I read a recent story of an elderly gentleman with a heart condition who decided he’d lived a long enough/good enough life and was now ready to go.  After much deliberation he decided to decline any further interventions and treatments, filled out an advance directive, got his wife and doctors all on board with his decision, and even signed a Do Not Resuscitate order.

Then he went golfing where he had a major heart attack somewhere around the seventh hole.  Panicked bystanders called 911 which, unfortunately, activated the guards standing next to that particular door.  The EMT’s sprang into action and once they arrived on the scene nothing could really stop them.  (Please keep in mind that emergency responders are bound by some strict legal codes to preserve life and deliver it to the hospital.)  Evidently, even the man’s advance-directive-bearing-wife couldn’t get them to stop (I wonder where the DNR was and if it would have made a difference?) and so our elderly gentleman had to endure the overwhelming pain and multiple broken ribs of CPR along with many other uncomfortable resuscitative efforts in both the ambulance and the emergency room before he finally died from his heart attack anyway, just far more broken, disheveled, and black and blue than if he’d been allowed to die back on the green. (And then his wife got the bill.)

Needless to say this was not how he wanted to exit the building.  At all.  Most people don’t want to leave this way.  Nevertheless, this kind of situation happens over and over again because right now there’s still a sizable disconnect between emergency medical services and end of life care.  (And preventive services and end of life care.  And routine care and end of life care.  And…well, pretty much the entire medical system and end of life care.) This kind of thing happens in nursing homes and assisted living facilities and hospitals, too, and everyone knows it’s a big problem. The good news is that solutions are currently being sought.  The bad news is a lot of the problem is structural and hard to change.  Even so I’m confident we’ll figure something out eventually.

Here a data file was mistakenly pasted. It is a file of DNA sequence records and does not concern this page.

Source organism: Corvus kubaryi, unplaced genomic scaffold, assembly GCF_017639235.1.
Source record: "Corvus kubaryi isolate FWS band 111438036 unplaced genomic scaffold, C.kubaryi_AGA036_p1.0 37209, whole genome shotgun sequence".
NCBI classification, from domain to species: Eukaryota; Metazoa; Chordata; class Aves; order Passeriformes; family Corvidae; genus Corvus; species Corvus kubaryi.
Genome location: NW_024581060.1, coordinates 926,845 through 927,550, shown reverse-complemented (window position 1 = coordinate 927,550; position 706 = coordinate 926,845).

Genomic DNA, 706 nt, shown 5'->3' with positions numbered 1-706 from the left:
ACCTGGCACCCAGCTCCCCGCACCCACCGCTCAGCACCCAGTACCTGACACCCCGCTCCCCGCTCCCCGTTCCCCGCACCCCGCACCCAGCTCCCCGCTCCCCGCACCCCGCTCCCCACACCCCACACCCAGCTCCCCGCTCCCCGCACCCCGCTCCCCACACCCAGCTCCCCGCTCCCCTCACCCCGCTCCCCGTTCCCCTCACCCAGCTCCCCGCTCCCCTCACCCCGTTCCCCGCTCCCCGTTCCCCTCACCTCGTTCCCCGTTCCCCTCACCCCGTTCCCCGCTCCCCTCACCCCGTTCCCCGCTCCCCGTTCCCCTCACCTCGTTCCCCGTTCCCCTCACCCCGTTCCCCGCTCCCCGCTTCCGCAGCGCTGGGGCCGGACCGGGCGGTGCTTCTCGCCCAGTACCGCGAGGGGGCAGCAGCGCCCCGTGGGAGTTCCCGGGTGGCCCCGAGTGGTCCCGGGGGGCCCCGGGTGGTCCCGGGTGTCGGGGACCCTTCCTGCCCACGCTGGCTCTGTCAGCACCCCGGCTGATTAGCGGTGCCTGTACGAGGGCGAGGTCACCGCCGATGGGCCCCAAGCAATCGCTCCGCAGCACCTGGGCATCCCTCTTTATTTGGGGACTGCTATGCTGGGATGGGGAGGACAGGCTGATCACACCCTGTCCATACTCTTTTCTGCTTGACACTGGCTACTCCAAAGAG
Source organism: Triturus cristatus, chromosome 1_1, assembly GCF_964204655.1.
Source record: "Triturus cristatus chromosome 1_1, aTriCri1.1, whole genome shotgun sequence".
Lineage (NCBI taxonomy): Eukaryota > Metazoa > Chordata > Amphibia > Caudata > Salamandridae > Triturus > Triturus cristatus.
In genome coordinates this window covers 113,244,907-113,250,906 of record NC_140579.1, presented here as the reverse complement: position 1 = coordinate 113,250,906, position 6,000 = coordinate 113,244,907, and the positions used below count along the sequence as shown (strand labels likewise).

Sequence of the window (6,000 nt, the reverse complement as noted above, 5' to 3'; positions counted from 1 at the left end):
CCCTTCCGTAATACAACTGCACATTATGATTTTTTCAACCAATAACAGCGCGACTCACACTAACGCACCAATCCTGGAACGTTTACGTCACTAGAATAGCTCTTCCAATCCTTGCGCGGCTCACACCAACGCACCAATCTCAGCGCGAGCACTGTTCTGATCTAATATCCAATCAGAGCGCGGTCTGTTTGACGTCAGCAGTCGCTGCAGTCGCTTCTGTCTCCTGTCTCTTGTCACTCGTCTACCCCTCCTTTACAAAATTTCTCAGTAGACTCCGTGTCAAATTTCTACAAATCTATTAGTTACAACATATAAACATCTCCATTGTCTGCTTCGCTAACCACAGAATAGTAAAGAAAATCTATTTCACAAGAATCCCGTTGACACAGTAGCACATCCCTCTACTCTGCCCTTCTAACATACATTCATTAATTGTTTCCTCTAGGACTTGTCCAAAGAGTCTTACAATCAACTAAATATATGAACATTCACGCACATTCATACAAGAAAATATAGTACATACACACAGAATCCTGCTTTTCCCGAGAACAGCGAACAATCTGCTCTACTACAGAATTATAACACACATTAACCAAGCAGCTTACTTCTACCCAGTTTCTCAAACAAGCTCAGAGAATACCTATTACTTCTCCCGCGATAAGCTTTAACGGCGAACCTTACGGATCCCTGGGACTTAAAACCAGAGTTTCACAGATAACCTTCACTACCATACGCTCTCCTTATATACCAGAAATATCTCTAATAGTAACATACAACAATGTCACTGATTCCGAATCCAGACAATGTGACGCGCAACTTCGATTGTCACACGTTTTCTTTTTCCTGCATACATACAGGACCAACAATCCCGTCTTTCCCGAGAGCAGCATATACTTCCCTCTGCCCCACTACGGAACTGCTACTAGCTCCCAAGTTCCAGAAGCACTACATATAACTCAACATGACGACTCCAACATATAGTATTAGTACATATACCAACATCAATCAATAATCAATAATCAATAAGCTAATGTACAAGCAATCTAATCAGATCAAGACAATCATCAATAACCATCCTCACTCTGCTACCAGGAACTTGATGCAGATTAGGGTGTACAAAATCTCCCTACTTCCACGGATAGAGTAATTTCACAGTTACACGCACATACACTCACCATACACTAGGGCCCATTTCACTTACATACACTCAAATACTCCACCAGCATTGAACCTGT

So in the meantime, what’s a person who’s ready to go and wants to avoid extraordinary medical measures to do?

Well, this is where that One Official Exit I mentioned earlier comes in.  You’ve probably already guessed by now but the sign over this door reads HOSPICE (and to a growing extent the up and coming PALLIATIVE CARE.)  Just so you know, people who queue up at this door are hands down the most likely to have their passports stamped and passed right on through in a graceful, peaceful, unmolested way.

Sounds simple enough, no?  I thought so too, but in reality this particular door, even though it’s the one that everyone respects and agrees on, is still the most misunderstood and underutilized exit of them all.  Why?

Well, that brings me to the second reason why people tend to bottleneck in end-of-life care these days, but I don’t have room for it here so I’ll have to cover it in the next post:

Odd Thing About Dying #2: We’d like some destiny with our death please.

copyright Dia Osborn 2013

Related articles:

“Maybe we need to redefine “Palliative Care.”

“Hospice Misunderstood by Patients, Providers Alike”

“Why MOST doctors like me would rather DIE than endure the pain of treatment we inflict on others for terminal diseases.”

There’s a whole lotta love coming out of Oklahoma

20130812_131340_resizedBook Review: Transitions: A Nurse’s Education About Life and Death by Becki Hawkins.